So folks in the last part we saw how to edit UI. Now let’s add some functionality to the app.
Caution: If you haven’t read the last part, it’s quite very possible that you won’t understand somethings over here. I recommend going over the last part.

At the end of the DIY task of the previous post your code should look something like the one shown below.

Code in the layout file
Code in the layout file
Code in the JAVA file
Code in the JAVA file

Now , what we will do is display the picture shown below when the user clicks the text odd number of times, i.e. 1, 3, 5, etc. And hide the picture when the user clicks the text even number of times, i.e. 0, 2, 4, 6, etc.

Let’s get started with the coding part.

Linear Layout

Now we need to display 2 elements one below another. The simplest way is to use linear layout. Change the value of layout tag as shown below.

The linear layout is like a table. The android:orientation attribute decides the orientation of the table. Now as we need to display 2 elements in a vertical manner we will set the attribute to vertical. The android:gravity attribute decides the overall position of the contents. It’s like using the alignment option in a word processor. 

We now want to display an image. In this layout, the contents of the screen are displayed in the exact same order as they are defined in the xml file, i.e. if you want to display the image above the text, add the ImageView above the TextView, and if you want it to be displayed below it just add the ImageView below the TextView.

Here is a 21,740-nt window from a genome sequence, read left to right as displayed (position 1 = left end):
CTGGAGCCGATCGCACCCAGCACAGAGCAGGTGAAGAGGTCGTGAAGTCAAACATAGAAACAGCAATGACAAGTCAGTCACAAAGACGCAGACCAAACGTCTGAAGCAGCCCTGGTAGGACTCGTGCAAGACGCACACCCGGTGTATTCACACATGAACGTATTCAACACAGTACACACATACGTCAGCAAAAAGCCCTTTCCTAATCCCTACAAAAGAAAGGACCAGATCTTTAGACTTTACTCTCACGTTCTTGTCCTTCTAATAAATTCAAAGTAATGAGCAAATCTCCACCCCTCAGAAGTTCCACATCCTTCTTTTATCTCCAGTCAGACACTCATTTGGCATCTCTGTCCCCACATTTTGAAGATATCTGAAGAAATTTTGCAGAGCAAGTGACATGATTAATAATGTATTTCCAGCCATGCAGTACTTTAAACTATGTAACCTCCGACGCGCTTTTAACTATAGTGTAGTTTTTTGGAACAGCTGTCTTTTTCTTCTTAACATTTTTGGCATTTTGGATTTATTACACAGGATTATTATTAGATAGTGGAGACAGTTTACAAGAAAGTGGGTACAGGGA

We need to define an image view tag to display an image. Now let’s discuss the attributes.

Here, the android:id attribute is used to give a name to the view using which we can later refer to it in the JAVA code. The “@+id/” value is used to create a new id, while “@id/” value is used to refer to an object having the particular id.

The android:layout_width and android:layout_height attributes are used to define the size taken up by the view on the screen of the phone.

We will discuss about android:visibility later on, when we use it. For the time being add it with the attribute mentioned.

The android:src attribute defines the location of the image. Here, we are using the launcher icon of the app. You can also use any other image instead. For that you need to import an image into the project.

Naming the text view

Let’s give our TextView a name, so that we can later refer to it in our code. It’s a good practice to give meaningful ids to the views, so we don’t have to go back to the xml file to check the id of the view.

Here, I am using the id ‘txt’.

This is how our app finally looks.

Making things work

For each and every view we need to control, we need a variable of the same type to handle the input and output. So we need a TextView and an ImageView variable. The int variable ctr is to keep the track of number of taps on the TextView.

The first line links the variable mTxt to the TextView in the layout. This is the place where we use the id which we declared in the xml file.

The setOnClickListener asks the system to do some action when the user clicks the TextView. Here, we increase the value of ctr by 1, when the user clicks the view. Copy the code as it is shown in the last image.

Here, the android:visibility attribute which we added in the layout comes handy for making the image appear and disappear.

In the last line we link the mImg variable to the ImageView of our layout.

Now, you know how to add functionality to your app. We will explore more functions and libraries in the future posts. Also, I will show you how to test your app without making an apk file in the next post.

Till then if you want to run your app on a phone, you need to make an apk file. For the instructions on how to make apk files click here.